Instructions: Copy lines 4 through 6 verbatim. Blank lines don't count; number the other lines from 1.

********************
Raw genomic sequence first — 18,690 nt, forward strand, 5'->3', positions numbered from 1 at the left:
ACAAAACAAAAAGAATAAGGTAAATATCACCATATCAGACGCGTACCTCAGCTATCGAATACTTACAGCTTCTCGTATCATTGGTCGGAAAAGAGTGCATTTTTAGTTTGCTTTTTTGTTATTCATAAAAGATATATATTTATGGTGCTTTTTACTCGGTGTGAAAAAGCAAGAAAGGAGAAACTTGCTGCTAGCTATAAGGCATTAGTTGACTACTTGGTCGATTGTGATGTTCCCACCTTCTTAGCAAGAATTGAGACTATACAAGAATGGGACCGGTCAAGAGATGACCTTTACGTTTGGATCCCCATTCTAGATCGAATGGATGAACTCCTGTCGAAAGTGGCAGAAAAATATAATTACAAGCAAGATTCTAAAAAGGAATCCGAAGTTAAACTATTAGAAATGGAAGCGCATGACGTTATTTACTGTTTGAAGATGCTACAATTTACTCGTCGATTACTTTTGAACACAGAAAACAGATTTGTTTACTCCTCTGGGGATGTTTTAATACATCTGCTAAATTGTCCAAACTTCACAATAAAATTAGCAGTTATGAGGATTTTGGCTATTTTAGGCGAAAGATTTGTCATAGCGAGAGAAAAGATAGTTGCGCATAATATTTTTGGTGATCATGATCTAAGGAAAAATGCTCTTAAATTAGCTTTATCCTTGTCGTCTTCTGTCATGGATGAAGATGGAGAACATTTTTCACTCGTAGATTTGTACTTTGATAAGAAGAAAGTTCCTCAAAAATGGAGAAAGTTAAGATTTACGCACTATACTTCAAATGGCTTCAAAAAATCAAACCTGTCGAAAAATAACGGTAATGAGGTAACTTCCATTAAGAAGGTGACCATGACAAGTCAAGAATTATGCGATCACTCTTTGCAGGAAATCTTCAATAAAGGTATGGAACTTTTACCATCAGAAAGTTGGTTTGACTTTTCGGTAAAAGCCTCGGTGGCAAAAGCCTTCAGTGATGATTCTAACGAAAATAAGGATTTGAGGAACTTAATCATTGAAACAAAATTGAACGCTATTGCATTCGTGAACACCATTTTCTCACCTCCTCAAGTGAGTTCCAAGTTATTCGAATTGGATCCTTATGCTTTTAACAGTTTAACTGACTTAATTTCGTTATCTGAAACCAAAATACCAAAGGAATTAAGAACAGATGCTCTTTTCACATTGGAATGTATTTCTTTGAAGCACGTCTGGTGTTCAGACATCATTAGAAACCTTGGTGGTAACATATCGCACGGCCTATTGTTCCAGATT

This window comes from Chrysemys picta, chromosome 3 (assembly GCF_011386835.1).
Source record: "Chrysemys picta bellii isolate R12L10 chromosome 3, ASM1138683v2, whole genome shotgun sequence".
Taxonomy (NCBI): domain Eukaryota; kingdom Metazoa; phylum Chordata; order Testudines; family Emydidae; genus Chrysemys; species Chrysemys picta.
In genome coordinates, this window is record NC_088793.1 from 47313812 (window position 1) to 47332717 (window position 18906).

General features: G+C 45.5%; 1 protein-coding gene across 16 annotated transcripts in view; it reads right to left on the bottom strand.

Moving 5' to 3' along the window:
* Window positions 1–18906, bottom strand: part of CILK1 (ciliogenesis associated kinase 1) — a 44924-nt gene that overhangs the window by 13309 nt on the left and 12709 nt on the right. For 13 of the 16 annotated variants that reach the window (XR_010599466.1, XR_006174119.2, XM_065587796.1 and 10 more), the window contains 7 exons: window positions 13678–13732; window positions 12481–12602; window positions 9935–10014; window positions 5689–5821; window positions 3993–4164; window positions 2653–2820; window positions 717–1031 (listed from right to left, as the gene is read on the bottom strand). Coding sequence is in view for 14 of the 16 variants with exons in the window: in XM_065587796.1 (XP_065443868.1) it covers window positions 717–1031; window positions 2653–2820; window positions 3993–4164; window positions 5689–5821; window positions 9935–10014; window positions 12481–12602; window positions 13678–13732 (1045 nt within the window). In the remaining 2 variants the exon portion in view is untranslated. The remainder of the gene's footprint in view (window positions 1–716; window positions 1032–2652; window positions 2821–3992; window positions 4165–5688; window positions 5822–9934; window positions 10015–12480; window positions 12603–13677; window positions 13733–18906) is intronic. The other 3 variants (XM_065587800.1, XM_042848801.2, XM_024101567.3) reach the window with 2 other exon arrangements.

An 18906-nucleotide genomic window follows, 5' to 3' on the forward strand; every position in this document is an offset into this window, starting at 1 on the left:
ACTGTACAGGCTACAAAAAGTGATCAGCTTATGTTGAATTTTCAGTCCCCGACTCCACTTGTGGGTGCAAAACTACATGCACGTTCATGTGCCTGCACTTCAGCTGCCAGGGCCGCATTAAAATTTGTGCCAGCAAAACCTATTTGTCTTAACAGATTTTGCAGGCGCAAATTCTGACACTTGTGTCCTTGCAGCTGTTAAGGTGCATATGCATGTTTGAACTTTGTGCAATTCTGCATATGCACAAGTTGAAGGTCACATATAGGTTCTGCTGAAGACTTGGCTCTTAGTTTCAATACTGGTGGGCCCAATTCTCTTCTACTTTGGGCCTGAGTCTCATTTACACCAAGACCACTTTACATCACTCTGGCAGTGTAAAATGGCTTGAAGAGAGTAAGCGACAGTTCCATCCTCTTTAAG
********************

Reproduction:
Source record: "Chrysemys picta bellii isolate R12L10 chromosome 3, ASM1138683v2, whole genome shotgun sequence".
Taxonomy (NCBI): domain Eukaryota; kingdom Metazoa; phylum Chordata; order Testudines; family Emydidae; genus Chrysemys; species Chrysemys picta.
In genome coordinates, this window is record NC_088793.1 from 47313812 (window position 1) to 47332717 (window position 18906).